So why should she rush it? Calderwood is still young in her MMA career, even though she comes from an extensive striking background. So it’s probably better that she is given the time to build herself up to audiences.

Since Calderwood has debuted in Invicta, the 26-year-old has moved up from the preliminaries to higher spots on the main card for her last two outings. She was also featured in a co-main event slot in her native country of Scotland (where she was the first-ever professional women’s MMA fighter) for Cage Warriors Fighting Championship in her last fight. Her established European popularity is also translating to a rise across the pond as well.

Calderwood and her camp understand that it takes time to establish one’s self in MMA. She approaches the sport with the discipline of hard work and a humble mindset when it comes to declaring who her next opponent should be. She can only control what she can do to be the better fighter. Listening too much to the combat sport world’s hype and rushing ahead to the next biggest match might have the unnecessary weight of that hype or desire for a bigger spotlight blur the focus that got her to this point.

“[Whomever] Janet Martin wants to match me with, like I said, I’m here to fight them all,” Calderwood asserted. “I think what separates us is my mentality; same with all the other girls. I know I’m different.”

Well, that and the dazzling display of standing elbows, high kicks and knees that she delivers to her opponents. Calderwood may take the modest approach, but it might be harder for fans to do the same if she has another healthy showing at Invicta FC 6: Coenen vs. Cyborg this Saturday. After two noticeable opponent changes in a row, many might be hoping that she gets an established name that can stay put on the card for her next trip out, even if she’s not the one calling for it.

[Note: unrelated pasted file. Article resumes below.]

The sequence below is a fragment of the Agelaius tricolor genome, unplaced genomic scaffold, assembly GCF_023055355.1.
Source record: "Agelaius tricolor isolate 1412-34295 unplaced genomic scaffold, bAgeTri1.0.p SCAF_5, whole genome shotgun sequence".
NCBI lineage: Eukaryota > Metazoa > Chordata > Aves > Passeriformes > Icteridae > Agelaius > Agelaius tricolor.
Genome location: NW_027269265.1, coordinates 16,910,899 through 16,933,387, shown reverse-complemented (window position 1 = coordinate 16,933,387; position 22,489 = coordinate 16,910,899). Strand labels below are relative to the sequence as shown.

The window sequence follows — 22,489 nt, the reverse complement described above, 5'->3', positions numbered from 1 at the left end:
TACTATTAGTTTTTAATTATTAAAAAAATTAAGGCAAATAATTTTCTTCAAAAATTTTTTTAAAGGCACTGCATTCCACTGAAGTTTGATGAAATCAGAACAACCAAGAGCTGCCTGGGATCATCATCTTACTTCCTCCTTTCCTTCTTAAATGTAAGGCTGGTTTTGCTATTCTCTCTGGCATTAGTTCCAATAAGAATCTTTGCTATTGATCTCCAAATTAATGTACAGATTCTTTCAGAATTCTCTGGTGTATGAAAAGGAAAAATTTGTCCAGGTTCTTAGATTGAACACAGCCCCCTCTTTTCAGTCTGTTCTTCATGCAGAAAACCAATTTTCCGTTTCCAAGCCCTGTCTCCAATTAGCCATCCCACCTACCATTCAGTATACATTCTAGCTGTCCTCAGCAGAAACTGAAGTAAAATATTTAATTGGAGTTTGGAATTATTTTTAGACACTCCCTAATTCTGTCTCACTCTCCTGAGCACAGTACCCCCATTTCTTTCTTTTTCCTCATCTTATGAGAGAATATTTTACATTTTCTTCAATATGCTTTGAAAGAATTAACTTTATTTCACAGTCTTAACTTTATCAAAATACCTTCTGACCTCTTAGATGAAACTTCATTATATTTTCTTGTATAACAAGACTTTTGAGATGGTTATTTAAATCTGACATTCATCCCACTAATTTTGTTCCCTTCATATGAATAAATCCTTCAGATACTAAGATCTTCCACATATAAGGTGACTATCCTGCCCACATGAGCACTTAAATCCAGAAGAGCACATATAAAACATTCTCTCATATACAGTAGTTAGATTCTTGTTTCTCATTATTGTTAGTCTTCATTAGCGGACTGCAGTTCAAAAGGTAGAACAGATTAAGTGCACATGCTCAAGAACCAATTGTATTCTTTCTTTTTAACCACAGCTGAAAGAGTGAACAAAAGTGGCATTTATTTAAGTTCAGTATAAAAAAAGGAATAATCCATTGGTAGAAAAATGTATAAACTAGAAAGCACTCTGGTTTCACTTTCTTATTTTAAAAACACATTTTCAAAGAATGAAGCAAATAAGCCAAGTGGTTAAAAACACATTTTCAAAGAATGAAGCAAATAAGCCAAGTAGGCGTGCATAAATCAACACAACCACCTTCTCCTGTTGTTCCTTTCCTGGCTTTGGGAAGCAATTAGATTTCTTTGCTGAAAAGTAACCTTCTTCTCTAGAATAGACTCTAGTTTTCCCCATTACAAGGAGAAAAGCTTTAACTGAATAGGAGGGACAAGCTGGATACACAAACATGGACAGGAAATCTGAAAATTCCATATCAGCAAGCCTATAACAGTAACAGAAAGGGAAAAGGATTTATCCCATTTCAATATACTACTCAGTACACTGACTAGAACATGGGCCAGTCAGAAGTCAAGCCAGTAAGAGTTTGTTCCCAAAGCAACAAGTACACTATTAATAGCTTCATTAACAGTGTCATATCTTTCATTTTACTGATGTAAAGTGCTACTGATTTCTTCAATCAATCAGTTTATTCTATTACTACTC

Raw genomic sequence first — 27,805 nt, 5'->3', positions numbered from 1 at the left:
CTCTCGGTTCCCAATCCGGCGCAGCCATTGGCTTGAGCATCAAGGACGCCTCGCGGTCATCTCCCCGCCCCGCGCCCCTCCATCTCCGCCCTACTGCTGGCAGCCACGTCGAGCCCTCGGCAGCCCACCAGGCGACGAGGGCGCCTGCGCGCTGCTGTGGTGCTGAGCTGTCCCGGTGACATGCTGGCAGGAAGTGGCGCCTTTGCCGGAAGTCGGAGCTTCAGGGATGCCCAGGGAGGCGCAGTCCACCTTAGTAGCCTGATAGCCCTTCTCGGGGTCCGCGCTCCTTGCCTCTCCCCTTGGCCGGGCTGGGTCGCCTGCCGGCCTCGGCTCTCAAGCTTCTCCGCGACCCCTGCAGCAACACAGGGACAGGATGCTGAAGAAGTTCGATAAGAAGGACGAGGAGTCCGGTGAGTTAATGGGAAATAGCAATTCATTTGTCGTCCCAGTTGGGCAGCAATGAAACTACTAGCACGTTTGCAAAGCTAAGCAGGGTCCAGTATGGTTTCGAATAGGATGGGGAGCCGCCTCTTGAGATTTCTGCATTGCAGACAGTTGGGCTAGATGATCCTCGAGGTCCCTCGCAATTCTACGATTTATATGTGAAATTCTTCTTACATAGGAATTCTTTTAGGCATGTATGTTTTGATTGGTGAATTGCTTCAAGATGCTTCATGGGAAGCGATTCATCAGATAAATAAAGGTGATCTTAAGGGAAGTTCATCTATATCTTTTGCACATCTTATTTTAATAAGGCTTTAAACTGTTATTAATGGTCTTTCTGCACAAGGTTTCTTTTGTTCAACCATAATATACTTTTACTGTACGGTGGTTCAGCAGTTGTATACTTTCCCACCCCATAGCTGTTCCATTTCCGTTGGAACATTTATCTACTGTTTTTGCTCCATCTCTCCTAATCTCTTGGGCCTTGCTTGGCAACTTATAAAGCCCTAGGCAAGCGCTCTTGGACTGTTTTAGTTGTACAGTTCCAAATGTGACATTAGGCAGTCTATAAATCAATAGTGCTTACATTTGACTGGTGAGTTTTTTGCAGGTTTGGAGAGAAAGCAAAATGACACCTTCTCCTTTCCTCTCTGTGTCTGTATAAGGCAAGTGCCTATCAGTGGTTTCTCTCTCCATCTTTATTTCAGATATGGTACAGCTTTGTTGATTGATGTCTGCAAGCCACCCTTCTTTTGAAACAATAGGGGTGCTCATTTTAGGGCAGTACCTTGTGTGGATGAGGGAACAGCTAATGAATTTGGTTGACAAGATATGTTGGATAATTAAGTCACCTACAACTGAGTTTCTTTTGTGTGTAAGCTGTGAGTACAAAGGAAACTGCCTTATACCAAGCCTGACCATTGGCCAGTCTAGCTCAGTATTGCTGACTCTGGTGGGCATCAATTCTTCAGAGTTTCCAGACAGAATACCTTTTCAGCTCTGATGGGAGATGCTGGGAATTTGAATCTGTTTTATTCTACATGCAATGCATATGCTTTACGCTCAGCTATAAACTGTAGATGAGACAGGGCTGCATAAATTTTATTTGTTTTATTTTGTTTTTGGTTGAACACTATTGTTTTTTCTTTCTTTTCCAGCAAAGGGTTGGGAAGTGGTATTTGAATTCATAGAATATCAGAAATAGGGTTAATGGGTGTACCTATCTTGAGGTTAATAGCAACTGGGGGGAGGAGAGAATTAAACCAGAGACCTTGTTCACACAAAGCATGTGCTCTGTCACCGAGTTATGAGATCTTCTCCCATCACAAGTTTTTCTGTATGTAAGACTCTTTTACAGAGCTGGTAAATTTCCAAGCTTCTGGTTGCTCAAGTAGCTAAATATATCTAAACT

Joanne would like to thank the ninjas in her fight camp, her sponsors: MAL apparel, Sandee Thailand, Funky Gums, SAS Nutrition, Physio Effect, and Devil’s Own. Follow her on Twitter: @badmofo_jojo and Facebook: Jo Jo Calderwood

Top Photo: Joanne Calderwood (Jerry Chavez/The MMA Corner)

About The Author

David Massey
Staff Writer

David Massey studied Humanities and Art History at the University of Central Oklahoma. He first found interest in MMA from the first TUF show and has been hooked ever since. He began posting on mmajunkie then submitting Sunday Junkie entries and that began his interest in writing about MMA. Through twitter David found other MMA enthusiasts and began contributing articles to He looks forward to growing as a writer and being a part of the sport he loves.